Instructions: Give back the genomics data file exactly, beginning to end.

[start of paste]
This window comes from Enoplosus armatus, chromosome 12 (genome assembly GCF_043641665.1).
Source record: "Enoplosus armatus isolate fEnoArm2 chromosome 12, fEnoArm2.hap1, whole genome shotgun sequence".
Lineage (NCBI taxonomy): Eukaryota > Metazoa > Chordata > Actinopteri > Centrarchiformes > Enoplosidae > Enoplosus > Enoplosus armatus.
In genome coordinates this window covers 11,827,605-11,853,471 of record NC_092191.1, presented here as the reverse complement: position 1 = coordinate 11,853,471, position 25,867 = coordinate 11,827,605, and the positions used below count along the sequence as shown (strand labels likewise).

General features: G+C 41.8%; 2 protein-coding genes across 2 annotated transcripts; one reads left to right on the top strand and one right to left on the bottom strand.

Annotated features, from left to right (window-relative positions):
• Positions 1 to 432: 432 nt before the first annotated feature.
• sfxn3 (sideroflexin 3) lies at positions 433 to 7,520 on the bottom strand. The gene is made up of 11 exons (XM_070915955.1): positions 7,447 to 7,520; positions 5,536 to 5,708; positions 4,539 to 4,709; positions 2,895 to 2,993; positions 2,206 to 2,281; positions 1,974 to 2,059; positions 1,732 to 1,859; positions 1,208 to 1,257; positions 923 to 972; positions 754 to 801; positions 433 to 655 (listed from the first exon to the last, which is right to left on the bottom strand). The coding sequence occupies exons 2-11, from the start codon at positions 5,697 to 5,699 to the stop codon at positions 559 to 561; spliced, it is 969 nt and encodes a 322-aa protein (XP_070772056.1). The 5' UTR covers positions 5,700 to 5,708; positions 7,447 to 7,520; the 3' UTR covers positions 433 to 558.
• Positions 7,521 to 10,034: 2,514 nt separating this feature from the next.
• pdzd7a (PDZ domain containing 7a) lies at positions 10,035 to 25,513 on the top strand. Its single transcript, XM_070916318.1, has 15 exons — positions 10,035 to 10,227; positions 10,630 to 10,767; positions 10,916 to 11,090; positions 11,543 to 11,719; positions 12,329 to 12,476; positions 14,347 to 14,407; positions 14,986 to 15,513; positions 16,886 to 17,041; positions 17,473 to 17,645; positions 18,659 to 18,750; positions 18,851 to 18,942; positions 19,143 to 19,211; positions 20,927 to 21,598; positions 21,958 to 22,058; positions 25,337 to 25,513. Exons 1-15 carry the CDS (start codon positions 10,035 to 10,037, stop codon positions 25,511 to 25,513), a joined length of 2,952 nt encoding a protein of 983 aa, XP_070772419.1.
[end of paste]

This window comes from Enoplosus armatus, chromosome 12 (genome assembly GCF_043641665.1).
Source record: "Enoplosus armatus isolate fEnoArm2 chromosome 12, fEnoArm2.hap1, whole genome shotgun sequence".
Lineage (NCBI taxonomy): Eukaryota > Metazoa > Chordata > Actinopteri > Centrarchiformes > Enoplosidae > Enoplosus > Enoplosus armatus.
In genome coordinates this window covers 11,827,605-11,853,471 of record NC_092191.1, presented here as the reverse complement: position 1 = coordinate 11,853,471, position 25,867 = coordinate 11,827,605, and the positions used below count along the sequence as shown (strand labels likewise).

General features: G+C 41.8%; 2 protein-coding genes across 2 annotated transcripts; one reads left to right on the top strand and one right to left on the bottom strand.

Annotated features, from left to right (window-relative positions):
• Positions 1 to 432: 432 nt before the first annotated feature.
• sfxn3 (sideroflexin 3) lies at positions 433 to 7,520 on the bottom strand. The gene is made up of 11 exons (XM_070915955.1): positions 7,447 to 7,520; positions 5,536 to 5,708; positions 4,539 to 4,709; positions 2,895 to 2,993; positions 2,206 to 2,281; positions 1,974 to 2,059; positions 1,732 to 1,859; positions 1,208 to 1,257; positions 923 to 972; positions 754 to 801; positions 433 to 655 (listed from the first exon to the last, which is right to left on the bottom strand). The coding sequence occupies exons 2-11, from the start codon at positions 5,697 to 5,699 to the stop codon at positions 559 to 561; spliced, it is 969 nt and encodes a 322-aa protein (XP_070772056.1). The 5' UTR covers positions 5,700 to 5,708; positions 7,447 to 7,520; the 3' UTR covers positions 433 to 558.
• Positions 7,521 to 10,034: 2,514 nt separating this feature from the next.
• pdzd7a (PDZ domain containing 7a) lies at positions 10,035 to 25,513 on the top strand. Its single transcript, XM_070916318.1, has 15 exons — positions 10,035 to 10,227; positions 10,630 to 10,767; positions 10,916 to 11,090; positions 11,543 to 11,719; positions 12,329 to 12,476; positions 14,347 to 14,407; positions 14,986 to 15,513; positions 16,886 to 17,041; positions 17,473 to 17,645; positions 18,659 to 18,750; positions 18,851 to 18,942; positions 19,143 to 19,211; positions 20,927 to 21,598; positions 21,958 to 22,058; positions 25,337 to 25,513. Exons 1-15 carry the CDS (start codon positions 10,035 to 10,037, stop codon positions 25,511 to 25,513), a joined length of 2,952 nt encoding a protein of 983 aa, XP_070772419.1.